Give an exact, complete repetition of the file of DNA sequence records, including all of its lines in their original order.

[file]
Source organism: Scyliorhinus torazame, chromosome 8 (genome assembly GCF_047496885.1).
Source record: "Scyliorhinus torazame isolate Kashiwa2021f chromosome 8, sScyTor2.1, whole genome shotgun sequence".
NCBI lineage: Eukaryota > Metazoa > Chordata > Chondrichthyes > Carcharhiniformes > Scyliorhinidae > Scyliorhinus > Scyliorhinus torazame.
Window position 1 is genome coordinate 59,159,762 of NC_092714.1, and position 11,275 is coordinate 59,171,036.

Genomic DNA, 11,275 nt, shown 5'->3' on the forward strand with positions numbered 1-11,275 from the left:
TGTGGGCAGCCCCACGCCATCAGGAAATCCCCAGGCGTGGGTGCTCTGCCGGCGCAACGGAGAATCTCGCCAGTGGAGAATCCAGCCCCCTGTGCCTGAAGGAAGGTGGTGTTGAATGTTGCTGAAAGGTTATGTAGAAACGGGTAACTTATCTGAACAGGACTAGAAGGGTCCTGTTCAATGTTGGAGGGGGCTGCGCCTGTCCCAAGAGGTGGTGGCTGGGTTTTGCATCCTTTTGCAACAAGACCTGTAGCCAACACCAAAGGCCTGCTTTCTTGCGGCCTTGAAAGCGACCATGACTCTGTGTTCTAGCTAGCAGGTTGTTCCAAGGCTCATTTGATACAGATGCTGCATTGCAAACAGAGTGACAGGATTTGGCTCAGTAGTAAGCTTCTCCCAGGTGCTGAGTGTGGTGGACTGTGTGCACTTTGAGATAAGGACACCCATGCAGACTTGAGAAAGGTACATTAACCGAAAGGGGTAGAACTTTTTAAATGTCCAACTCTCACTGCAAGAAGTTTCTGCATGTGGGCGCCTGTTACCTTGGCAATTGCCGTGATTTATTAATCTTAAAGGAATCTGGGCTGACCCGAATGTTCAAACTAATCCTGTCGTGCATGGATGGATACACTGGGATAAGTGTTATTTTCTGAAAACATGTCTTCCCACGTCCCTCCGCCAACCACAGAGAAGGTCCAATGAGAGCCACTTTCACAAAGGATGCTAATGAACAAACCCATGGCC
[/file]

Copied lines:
Source organism: Scyliorhinus torazame, chromosome 8 (genome assembly GCF_047496885.1).
Source record: "Scyliorhinus torazame isolate Kashiwa2021f chromosome 8, sScyTor2.1, whole genome shotgun sequence".
NCBI lineage: Eukaryota > Metazoa > Chordata > Chondrichthyes > Carcharhiniformes > Scyliorhinidae > Scyliorhinus > Scyliorhinus torazame.
Window position 1 is genome coordinate 59,159,762 of NC_092714.1, and position 11,275 is coordinate 59,171,036.

Genomic DNA, 11,275 nt, shown 5'->3' on the forward strand with positions numbered 1-11,275 from the left:
TGTGGGCAGCCCCACGCCATCAGGAAATCCCCAGGCGTGGGTGCTCTGCCGGCGCAACGGAGAATCTCGCCAGTGGAGAATCCAGCCCCCTGTGCCTGAAGGAAGGTGGTGTTGAATGTTGCTGAAAGGTTATGTAGAAACGGGTAACTTATCTGAACAGGACTAGAAGGGTCCTGTTCAATGTTGGAGGGGGCTGCGCCTGTCCCAAGAGGTGGTGGCTGGGTTTTGCATCCTTTTGCAACAAGACCTGTAGCCAACACCAAAGGCCTGCTTTCTTGCGGCCTTGAAAGCGACCATGACTCTGTGTTCTAGCTAGCAGGTTGTTCCAAGGCTCATTTGATACAGATGCTGCATTGCAAACAGAGTGACAGGATTTGGCTCAGTAGTAAGCTTCTCCCAGGTGCTGAGTGTGGTGGACTGTGTGCACTTTGAGATAAGGACACCCATGCAGACTTGAGAAAGGTACATTAACCGAAAGGGGTAGAACTTTTTAAATGTCCAACTCTCACTGCAAGAAGTTTCTGCATGTGGGCGCCTGTTACCTTGGCAATTGCCGTGATTTATTAATCTTAAAGGAATCTGGGCTGACCCGAATGTTCAAACTAATCCTGTCGTGCATGGATGGATACACTGGGATAAGTGTTATTTTCTGAAAACATGTCTTCCCACGTCCCTCCGCCAACCACAGAGAAGGTCCAATGAGAGCCACTTTCACAAAGGATGCTAATGAACAAACCCATGGCC